The city had applied to default on $165 million it borrowed in 2007 to pay its CalPERS pension obligations.
Creditors argued during a three-day trial last week that the city didn't do enough to straighten out its finances.
The city of Stockton owes $900 million to the California Public Employees' Retirement System to cover pension problems. CalPERS had claimed it was unfair for them to be paid 17-cents on the dollar for the loans while the retirement fund negotiated in flush times remained untouched.
Klein said the bankruptcy declaration was needed to allow the city to provide basic services.
"It's apparent to me the city would not be able to perform its obligations to its citizens on fundamental public safety as well as other basic government services without the ability to have the muscle of the contract-impairing power of federal bankruptcy law," Klein said.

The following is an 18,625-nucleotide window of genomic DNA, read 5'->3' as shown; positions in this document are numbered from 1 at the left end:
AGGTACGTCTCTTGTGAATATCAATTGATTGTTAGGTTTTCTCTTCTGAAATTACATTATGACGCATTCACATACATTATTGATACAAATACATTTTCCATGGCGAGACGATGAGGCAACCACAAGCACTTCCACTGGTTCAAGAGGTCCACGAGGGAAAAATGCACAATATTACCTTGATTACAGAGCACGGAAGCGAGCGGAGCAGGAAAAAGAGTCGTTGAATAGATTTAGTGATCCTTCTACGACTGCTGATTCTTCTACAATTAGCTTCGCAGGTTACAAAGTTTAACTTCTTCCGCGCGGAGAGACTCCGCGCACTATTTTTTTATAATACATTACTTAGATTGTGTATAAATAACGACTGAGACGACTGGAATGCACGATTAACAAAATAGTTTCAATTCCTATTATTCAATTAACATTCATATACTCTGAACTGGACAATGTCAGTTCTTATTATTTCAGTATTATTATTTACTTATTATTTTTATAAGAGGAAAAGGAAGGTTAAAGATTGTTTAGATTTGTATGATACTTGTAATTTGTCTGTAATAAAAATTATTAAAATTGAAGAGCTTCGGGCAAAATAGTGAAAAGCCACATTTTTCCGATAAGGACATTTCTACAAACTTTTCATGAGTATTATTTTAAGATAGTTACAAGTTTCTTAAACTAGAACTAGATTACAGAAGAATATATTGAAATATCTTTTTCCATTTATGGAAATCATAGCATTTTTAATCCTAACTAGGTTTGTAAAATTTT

The city of nearly 300,000 people has become emblematic of government excess and the financial calamity that resulted when the nation's housing bubble burst.
Its salaries, benefits and borrowing were based on anticipated long-term developer fees and increasing property tax revenue. But those were lost in a flurry of foreclosures beginning in the mid-2000s and a 70 percent decline in the city's tax base.
Karol Denniston, a municipal restructuring expert who monitored the trail, said Monday's ruling was key to cities' bankruptcy options.
The Associated Press contributed to this report.